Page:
The First French Republic was founded well after our revolution and most of the founding fathers openly sided with Britain against France. Jefferson, as far as I know, is the only one who was a real pro-French partisan and that was part of why he became a severe pariah in his generation.

    • I never contested that. It nevertheless tried to ally itself with the principles of the French revolution, just with the typical liberal trick that THEIR liberalism wasn’t *real* liberalism.

      • Mike T says:

        The American revolution and United States predate the French Revolution and First French Republic. Our founding fathers largely rejected the French Revolution and sided with the British. The main reason a lot of Americans wanted to fight for the French was mainly out of simple hatred for the British over having to fight a war to regain the same legal rights that ordinary Englishmen in Europe took for granted.

      • You can repeat yourself if you want, but either way I already answered this response.

    • Hrodgar says:

      William Cobbett argued that the French Revolution was inspired by the American, which was in turn inspired by the “glorious” revolution of the 1680’s, which itself descended from the king-killing Roundhead revolt, which was a natural outgrowth and consequence of Henry VIII’s schism. Bit more polemical than we’re used to these days, and he sometimes overreaches a bit, but struck me as plausible, and, as he lived and died an Anglican, he was arguing against interest.

      Consider also the behavior of the various Protestant sects towards one another. Calvinists and Lutherans were not exactly fond of one another, and the Anglicans tussled with pretty nearly everybody at one point or another. But who would deny that the Calvinists were descended from Luther?

      P.S. I find it somewhat amusing that Henry VIII ended up more or less as a “right-liberal” of his own rebellion. He acted to restrain his own ministers at least as often as not, and several of them lost their heads for pushing to hard or too fast; in other words, he wanted a “tame liberalism.”

      • Mike T says:

        All Henry wanted was to plow through the ladies of the court and get an heir and a dozen spares. Apparently that was too much to ask of the Pope.

  3. Reading John often gives me the impression that I’m being gaslighted; that somebody as intelligent and incredibly well-educated as him can be missing things so blindingly obvious to me surely means I’m missing something, right?

    Of course you are! He’s missing something too! There is more data in Reality that any one single human mind can comprehend – we’re ALL missing something.

    Then, even if by some miracle two humans were operating under completely identical datasets, they would still have differing conclusions because of sort priority (which data is more important & pertinent than other).

    And that’s ok. Problems only arise when one concludes there’s no additional data to be provided by others.

  4. Cane Caldo says:

    For what’s worth (exactly what you paid for it) I don’t think either of those JCW quotes were correct. Can we know, for example, whether or not Britain was more or less Christian than the 13 colonies? Is this measured per person, or per county? I mean: What is the average Christian Midichlorian count of a Sussex Christian in comparison to that of a Virginian?

    Nor do I believe it is true that the Catholic Church was the “sole animating spirit of Western Europe”. That just wishful thinking.

    And White Race enthusiasts (if you will), particularly the more recent ones, weren’t searching for a replacement for any church, or community. 1) Their enemies are explicitly racist/identitarian, and they are of other races. That means a white person must either ally with other whites, or stand alone against the hordes. 2) The identitarian non-white hordes have decided that acting in a manner which could be perceived as white is by definition inimical, and traitorous. Some individual whites have noticed this, and prefer to be around people who don’t view European customs, manners, and a priori assumptions as intrinsically oppressive and evil.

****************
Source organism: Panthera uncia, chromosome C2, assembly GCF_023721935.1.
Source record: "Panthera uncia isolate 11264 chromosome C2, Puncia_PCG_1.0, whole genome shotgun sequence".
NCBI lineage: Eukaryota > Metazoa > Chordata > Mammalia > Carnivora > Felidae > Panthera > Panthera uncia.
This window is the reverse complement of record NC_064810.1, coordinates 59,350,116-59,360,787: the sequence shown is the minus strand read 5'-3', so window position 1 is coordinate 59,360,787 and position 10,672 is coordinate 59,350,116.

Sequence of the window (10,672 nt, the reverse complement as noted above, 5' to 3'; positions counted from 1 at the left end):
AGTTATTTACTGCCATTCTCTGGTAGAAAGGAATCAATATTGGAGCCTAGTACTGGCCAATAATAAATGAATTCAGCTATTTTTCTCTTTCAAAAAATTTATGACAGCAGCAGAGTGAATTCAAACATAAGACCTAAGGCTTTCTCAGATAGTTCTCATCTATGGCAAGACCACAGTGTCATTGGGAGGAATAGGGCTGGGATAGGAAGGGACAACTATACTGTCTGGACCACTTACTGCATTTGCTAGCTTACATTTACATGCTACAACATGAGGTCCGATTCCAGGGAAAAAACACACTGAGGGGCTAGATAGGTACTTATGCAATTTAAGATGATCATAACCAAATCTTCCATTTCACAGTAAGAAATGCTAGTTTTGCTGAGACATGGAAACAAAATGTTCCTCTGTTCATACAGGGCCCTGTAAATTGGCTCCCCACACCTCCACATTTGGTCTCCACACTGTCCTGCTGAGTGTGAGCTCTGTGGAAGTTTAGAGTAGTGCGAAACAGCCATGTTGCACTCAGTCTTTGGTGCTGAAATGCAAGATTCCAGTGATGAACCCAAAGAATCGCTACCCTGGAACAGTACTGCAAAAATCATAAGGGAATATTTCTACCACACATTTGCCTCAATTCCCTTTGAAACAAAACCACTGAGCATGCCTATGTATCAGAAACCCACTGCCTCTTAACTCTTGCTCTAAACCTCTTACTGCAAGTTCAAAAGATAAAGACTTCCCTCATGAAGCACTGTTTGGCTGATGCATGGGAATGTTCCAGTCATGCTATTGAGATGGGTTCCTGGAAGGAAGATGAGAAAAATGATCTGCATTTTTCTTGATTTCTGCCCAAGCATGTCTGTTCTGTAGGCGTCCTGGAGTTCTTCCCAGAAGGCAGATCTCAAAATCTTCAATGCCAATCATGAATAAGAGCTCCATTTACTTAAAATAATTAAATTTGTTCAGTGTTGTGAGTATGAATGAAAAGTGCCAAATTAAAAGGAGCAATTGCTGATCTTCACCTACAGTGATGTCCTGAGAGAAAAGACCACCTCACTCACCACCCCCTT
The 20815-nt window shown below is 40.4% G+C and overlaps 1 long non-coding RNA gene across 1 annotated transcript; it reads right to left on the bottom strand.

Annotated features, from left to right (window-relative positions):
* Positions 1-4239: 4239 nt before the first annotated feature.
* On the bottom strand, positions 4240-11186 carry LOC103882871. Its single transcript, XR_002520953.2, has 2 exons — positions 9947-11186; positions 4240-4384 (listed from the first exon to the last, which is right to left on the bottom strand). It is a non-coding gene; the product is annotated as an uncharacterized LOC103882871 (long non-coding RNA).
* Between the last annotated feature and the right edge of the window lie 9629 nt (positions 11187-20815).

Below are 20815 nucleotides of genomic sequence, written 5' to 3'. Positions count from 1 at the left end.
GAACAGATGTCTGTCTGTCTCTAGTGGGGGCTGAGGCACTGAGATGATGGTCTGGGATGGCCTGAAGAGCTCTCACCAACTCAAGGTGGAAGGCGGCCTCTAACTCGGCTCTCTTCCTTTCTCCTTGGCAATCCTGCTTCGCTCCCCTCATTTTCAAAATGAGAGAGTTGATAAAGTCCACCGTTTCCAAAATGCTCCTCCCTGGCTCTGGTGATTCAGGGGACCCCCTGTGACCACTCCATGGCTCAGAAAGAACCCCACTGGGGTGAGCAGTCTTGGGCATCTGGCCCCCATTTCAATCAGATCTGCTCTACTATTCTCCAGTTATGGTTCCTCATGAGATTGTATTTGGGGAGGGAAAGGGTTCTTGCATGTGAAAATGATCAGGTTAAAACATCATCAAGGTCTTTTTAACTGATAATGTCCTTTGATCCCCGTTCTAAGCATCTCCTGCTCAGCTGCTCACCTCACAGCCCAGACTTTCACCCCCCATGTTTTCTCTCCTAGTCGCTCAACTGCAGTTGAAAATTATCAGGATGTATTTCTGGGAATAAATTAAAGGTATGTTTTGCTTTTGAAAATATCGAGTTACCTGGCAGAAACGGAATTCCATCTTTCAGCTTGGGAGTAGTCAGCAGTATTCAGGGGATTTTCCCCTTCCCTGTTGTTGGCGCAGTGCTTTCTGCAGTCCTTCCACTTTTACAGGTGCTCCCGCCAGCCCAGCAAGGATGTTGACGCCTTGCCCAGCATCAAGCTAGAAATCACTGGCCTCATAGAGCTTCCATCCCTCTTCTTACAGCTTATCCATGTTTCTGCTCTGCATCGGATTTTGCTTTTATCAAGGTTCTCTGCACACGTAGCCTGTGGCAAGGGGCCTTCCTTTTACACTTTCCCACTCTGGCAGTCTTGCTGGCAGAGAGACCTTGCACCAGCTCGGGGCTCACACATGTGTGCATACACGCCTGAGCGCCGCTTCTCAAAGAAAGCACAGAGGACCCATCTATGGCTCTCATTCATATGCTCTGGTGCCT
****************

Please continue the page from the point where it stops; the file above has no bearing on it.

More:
And this nation, this nation founded by deists and freemasons based on the philosophy of a strident anti-Catholic and explicitly attempting to align itself with the principles of the anti-religious French revolution, I am apparently supposed to believe is the most Christian state since the middle ages because of *mumblemumbleumble*

    After saying that we can’t know how Christian the US was in comparison to Britain, I do wonder exactly how Christian you believe Medieval states to have been. If we judge by the official statements of those states: Sure, Medieval states were more Christian than the US. If we judge by what individual Christians knew and believed then there’s a pretty strong argument that more US Christians were Christian–and more Christian–than the populations of those Medieval states. The Counter-Reformation happened. It really seems to have been the case that a great many priests didn’t speak Latin, didn’t know the Bible, didn’t know theology or apologetics… If they were Christian people at all, we’d have to say that Christian essentially meant “Went to church on three Sundays out of the year.”

    • Well, I can either give you my intelligent, well-written response to your points…

      …Or be more honest and say that honestly what you’re saying pretty much sounds equally plausible to me (hence my original comment wasn’t “Nailed it!” but “sounds pretty much spot on”).

      I’m not sure. John could have been wrong about his original point as well; at the very least I consider it far less obviously wrong and far more interesting. That America was somehow around its founding this super-Christian nation is something I just consider obviously and even self-evidently preposterous. The founding fathers themselves didn’t even believe it.

  5. Zippy says:

    When I read the Wright quotes in the OP, I couldn’t help but see the following:

    “the first nation in history where all men were free to worship each man”

    (qualified by “as his conscience sees fit”).

    In America all are free to worship Man (where “free” means “you risk social ostracism and even civil punishment if you don’t”).

    Don’t fret that “I must be being gaslighted” feeling. We live in the age of universal sociopathy, so the time to be worried is when you don’t feel that way.